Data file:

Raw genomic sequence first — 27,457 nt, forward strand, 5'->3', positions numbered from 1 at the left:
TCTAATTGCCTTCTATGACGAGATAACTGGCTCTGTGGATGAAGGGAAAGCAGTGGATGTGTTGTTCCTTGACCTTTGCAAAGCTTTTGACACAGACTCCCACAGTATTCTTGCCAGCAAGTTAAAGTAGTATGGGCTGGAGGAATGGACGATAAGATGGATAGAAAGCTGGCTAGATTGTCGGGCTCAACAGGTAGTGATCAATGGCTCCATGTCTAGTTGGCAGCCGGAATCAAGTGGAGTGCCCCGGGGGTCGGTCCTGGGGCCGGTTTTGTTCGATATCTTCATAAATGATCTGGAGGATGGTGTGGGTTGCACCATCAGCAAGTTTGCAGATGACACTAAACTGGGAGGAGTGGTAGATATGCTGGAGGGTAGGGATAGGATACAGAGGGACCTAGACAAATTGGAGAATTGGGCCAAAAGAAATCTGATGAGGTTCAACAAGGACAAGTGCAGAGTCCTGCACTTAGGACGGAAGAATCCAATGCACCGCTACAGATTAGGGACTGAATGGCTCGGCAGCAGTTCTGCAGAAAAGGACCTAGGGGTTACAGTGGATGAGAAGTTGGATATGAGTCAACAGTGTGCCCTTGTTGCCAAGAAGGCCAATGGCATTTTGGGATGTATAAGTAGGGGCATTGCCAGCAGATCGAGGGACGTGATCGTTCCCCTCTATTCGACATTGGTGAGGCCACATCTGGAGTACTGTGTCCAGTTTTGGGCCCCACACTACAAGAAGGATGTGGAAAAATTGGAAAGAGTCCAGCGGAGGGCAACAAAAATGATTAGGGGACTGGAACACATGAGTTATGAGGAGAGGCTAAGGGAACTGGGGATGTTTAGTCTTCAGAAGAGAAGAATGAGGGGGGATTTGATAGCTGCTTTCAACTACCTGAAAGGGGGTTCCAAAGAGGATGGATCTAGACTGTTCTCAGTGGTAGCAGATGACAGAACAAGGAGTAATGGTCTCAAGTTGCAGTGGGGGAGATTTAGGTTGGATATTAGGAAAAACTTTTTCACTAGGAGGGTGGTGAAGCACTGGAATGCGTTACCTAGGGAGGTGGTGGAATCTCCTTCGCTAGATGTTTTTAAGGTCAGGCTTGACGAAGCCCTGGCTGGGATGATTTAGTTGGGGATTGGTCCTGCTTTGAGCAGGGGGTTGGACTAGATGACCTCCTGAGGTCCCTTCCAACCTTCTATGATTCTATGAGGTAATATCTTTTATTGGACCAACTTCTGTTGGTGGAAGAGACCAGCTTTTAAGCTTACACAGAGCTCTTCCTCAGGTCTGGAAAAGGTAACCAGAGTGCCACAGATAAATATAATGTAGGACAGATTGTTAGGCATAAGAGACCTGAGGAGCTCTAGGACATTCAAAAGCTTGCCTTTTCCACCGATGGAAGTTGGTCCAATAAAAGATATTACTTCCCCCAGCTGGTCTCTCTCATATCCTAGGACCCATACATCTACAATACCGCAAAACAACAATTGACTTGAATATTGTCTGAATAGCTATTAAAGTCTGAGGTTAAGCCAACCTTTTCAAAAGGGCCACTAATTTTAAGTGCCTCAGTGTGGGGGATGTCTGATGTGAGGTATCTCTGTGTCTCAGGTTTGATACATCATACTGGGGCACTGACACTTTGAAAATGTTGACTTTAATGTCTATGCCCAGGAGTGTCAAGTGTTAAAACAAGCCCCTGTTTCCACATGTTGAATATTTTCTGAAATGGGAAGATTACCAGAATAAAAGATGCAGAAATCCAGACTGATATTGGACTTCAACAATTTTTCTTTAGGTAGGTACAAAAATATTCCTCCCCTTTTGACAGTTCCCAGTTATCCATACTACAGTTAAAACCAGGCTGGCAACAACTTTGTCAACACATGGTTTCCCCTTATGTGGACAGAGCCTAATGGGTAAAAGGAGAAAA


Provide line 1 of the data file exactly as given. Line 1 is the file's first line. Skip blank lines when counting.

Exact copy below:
Raw genomic sequence first — 27,457 nt, forward strand, 5'->3', positions numbered from 1 at the left: